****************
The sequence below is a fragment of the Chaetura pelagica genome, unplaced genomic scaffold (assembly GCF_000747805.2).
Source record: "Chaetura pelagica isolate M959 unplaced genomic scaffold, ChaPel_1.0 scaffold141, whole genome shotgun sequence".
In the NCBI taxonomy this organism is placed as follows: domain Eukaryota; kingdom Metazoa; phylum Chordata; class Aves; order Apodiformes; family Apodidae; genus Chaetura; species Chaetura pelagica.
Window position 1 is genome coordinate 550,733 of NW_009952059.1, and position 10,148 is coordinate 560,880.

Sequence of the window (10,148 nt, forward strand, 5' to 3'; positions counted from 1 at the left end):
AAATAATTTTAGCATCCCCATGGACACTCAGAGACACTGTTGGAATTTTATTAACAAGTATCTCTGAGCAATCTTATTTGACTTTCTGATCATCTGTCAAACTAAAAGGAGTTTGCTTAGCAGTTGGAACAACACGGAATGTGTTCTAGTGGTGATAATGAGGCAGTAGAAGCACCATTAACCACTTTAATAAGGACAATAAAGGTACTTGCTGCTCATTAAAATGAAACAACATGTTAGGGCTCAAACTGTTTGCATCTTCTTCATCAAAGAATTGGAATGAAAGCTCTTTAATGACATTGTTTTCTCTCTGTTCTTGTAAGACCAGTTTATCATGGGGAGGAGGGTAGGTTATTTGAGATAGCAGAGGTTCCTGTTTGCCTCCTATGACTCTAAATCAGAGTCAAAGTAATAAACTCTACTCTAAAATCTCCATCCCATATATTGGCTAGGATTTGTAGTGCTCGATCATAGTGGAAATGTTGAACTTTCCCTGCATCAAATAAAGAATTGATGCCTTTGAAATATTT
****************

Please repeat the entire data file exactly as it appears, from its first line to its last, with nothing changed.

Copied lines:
The sequence below is a fragment of the Chaetura pelagica genome, unplaced genomic scaffold (assembly GCF_000747805.2).
Source record: "Chaetura pelagica isolate M959 unplaced genomic scaffold, ChaPel_1.0 scaffold141, whole genome shotgun sequence".
In the NCBI taxonomy this organism is placed as follows: domain Eukaryota; kingdom Metazoa; phylum Chordata; class Aves; order Apodiformes; family Apodidae; genus Chaetura; species Chaetura pelagica.
Window position 1 is genome coordinate 550,733 of NW_009952059.1, and position 10,148 is coordinate 560,880.

Sequence of the window (10,148 nt, forward strand, 5' to 3'; positions counted from 1 at the left end):
AAATAATTTTAGCATCCCCATGGACACTCAGAGACACTGTTGGAATTTTATTAACAAGTATCTCTGAGCAATCTTATTTGACTTTCTGATCATCTGTCAAACTAAAAGGAGTTTGCTTAGCAGTTGGAACAACACGGAATGTGTTCTAGTGGTGATAATGAGGCAGTAGAAGCACCATTAACCACTTTAATAAGGACAATAAAGGTACTTGCTGCTCATTAAAATGAAACAACATGTTAGGGCTCAAACTGTTTGCATCTTCTTCATCAAAGAATTGGAATGAAAGCTCTTTAATGACATTGTTTTCTCTCTGTTCTTGTAAGACCAGTTTATCATGGGGAGGAGGGTAGGTTATTTGAGATAGCAGAGGTTCCTGTTTGCCTCCTATGACTCTAAATCAGAGTCAAAGTAATAAACTCTACTCTAAAATCTCCATCCCATATATTGGCTAGGATTTGTAGTGCTCGATCATAGTGGAAATGTTGAACTTTCCCTGCATCAAATAAAGAATTGATGCCTTTGAAATATTT